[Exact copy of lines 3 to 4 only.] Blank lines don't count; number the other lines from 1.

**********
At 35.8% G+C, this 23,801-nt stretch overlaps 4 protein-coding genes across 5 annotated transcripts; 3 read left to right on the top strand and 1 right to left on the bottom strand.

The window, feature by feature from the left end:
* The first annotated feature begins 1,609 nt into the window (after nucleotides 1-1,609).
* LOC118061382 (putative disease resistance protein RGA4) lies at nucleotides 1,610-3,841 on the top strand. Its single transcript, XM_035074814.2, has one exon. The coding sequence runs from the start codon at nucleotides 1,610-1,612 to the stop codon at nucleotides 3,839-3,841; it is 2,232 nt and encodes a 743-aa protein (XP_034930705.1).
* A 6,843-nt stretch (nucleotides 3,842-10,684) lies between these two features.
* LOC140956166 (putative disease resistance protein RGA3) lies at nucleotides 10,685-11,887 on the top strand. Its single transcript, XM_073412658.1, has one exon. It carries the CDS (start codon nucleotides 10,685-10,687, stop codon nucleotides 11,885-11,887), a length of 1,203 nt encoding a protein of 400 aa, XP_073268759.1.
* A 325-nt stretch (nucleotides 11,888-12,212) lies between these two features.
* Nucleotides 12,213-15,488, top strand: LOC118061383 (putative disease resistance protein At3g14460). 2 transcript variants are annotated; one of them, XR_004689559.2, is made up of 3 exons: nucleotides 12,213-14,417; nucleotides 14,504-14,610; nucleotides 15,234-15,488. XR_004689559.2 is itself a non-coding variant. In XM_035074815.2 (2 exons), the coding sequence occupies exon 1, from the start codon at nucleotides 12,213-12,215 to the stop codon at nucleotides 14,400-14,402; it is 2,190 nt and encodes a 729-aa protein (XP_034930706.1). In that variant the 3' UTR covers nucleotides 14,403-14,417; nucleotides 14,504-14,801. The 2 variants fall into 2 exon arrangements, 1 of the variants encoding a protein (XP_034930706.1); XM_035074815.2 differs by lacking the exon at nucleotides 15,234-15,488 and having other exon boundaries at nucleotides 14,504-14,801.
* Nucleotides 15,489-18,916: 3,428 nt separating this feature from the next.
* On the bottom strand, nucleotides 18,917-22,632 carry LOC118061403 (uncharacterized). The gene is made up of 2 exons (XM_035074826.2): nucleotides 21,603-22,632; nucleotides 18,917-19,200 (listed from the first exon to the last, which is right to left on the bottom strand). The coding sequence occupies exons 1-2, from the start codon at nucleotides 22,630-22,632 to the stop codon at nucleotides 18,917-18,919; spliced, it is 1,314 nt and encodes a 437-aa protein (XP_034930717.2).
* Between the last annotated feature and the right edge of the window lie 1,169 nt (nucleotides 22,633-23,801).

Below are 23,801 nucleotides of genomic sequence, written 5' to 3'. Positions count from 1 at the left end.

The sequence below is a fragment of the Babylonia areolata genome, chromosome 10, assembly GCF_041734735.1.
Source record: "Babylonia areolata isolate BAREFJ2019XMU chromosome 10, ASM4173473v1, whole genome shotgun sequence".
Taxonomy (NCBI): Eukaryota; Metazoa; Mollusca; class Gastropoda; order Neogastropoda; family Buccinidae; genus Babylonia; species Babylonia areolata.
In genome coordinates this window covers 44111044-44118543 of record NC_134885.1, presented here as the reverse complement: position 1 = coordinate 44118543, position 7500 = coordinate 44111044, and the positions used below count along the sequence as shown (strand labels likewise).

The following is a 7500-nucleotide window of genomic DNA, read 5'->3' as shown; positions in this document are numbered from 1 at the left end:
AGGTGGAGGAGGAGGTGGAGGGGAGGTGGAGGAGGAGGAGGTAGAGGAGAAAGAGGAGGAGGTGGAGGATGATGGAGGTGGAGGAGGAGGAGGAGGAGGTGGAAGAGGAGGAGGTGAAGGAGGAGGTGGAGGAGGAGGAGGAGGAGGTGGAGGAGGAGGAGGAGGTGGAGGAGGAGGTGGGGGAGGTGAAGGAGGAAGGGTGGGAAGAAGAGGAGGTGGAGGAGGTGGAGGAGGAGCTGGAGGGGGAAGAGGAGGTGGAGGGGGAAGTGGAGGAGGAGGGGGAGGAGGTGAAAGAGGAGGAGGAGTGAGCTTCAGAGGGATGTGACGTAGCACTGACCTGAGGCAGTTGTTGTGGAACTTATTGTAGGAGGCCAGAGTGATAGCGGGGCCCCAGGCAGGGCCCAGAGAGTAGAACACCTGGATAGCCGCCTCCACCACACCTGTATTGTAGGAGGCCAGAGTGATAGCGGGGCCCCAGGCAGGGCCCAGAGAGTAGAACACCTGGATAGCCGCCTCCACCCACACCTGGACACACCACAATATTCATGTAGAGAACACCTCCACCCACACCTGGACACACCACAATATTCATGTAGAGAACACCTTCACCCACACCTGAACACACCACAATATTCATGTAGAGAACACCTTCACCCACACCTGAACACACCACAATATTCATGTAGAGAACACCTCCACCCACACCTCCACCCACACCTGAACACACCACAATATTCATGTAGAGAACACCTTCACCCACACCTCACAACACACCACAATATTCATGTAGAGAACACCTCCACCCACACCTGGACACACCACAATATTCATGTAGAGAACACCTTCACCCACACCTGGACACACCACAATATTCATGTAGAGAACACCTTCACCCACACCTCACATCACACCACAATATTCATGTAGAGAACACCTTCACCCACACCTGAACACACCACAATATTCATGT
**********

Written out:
* The first annotated feature begins 1,609 nt into the window (after nucleotides 1-1,609).
* LOC118061382 (putative disease resistance protein RGA4) lies at nucleotides 1,610-3,841 on the top strand. Its single transcript, XM_035074814.2, has one exon. The coding sequence runs from the start codon at nucleotides 1,610-1,612 to the stop codon at nucleotides 3,839-3,841; it is 2,232 nt and encodes a 743-aa protein (XP_034930705.1).